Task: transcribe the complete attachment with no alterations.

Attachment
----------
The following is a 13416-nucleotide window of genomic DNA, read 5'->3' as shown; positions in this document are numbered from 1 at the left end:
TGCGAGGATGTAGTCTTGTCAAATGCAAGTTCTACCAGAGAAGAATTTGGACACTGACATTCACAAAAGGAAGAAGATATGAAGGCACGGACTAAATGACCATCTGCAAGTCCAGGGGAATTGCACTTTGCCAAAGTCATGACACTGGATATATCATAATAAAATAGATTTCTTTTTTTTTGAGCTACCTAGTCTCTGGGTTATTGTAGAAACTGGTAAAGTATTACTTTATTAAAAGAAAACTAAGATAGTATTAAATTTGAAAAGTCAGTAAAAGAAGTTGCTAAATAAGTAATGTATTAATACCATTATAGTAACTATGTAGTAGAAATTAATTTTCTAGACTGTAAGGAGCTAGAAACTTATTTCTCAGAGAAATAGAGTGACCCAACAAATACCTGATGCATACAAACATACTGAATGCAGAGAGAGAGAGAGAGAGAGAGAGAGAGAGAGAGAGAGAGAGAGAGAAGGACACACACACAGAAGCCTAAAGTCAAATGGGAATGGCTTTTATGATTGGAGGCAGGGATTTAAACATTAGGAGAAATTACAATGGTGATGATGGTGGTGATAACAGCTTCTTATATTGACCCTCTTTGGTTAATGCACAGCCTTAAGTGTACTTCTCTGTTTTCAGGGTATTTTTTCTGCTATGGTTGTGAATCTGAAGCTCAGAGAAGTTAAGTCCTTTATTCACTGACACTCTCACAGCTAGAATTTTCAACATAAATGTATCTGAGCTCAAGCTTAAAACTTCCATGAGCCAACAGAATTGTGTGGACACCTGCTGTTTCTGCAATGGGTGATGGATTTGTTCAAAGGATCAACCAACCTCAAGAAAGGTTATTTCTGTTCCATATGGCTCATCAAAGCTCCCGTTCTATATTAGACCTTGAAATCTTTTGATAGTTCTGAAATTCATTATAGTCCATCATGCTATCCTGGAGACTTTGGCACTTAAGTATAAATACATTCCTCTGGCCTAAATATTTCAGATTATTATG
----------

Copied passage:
The following is a 13416-nucleotide window of genomic DNA, read 5'->3' as shown; positions in this document are numbered from 1 at the left end:
TGCGAGGATGTAGTCTTGTCAAATGCAAGTTCTACCAGAGAAGAATTTGGACACTGACATTCACAAAAGGAAGAAGATATGAAGGCACGGACTAAATGACCATCTGCAAGTCCAGGGGAATTGCACTTTGCCAAAGTCATGACACTGGATATATCATAATAAAATAGATTTCTTTTTTTTTGAGCTACCTAGTCTCTGGGTTATTGTAGAAACTGGTAAAGTATTACTTTATTAAAAGAAAACTAAGATAGTATTAAATTTGAAAAGTCAGTAAAAGAAGTTGCTAAATAAGTAATGTATTAATACCATTATAGTAACTATGTAGTAGAAATTAATTTTCTAGACTGTAAGGAGCTAGAAACTTATTTCTCAGAGAAATAGAGTGACCCAACAAATACCTGATGCATACAAACATACTGAATGCAGAGAGAGAGAGAGAGAGAGAGAGAGAGAGAGAGAGAGAGAGAGAGAAGGACACACACACAGAAGCCTAAAGTCAAATGGGAATGGCTTTTATGATTGGAGGCAGGGATTTAAACATTAGGAGAAATTACAATGGTGATGATGGTGGTGATAACAGCTTCTTATATTGACCCTCTTTGGTTAATGCACAGCCTTAAGTGTACTTCTCTGTTTTCAGGGTATTTTTTCTGCTATGGTTGTGAATCTGAAGCTCAGAGAAGTTAAGTCCTTTATTCACTGACACTCTCACAGCTAGAATTTTCAACATAAATGTATCTGAGCTCAAGCTTAAAACTTCCATGAGCCAACAGAATTGTGTGGACACCTGCTGTTTCTGCAATGGGTGATGGATTTGTTCAAAGGATCAACCAACCTCAAGAAAGGTTATTTCTGTTCCATATGGCTCATCAAAGCTCCCGTTCTATATTAGACCTTGAAATCTTTTGATAGTTCTGAAATTCATTATAGTCCATCATGCTATCCTGGAGACTTTGGCACTTAAGTATAAATACATTCCTCTGGCCTAAATATTTCAGATTATTATG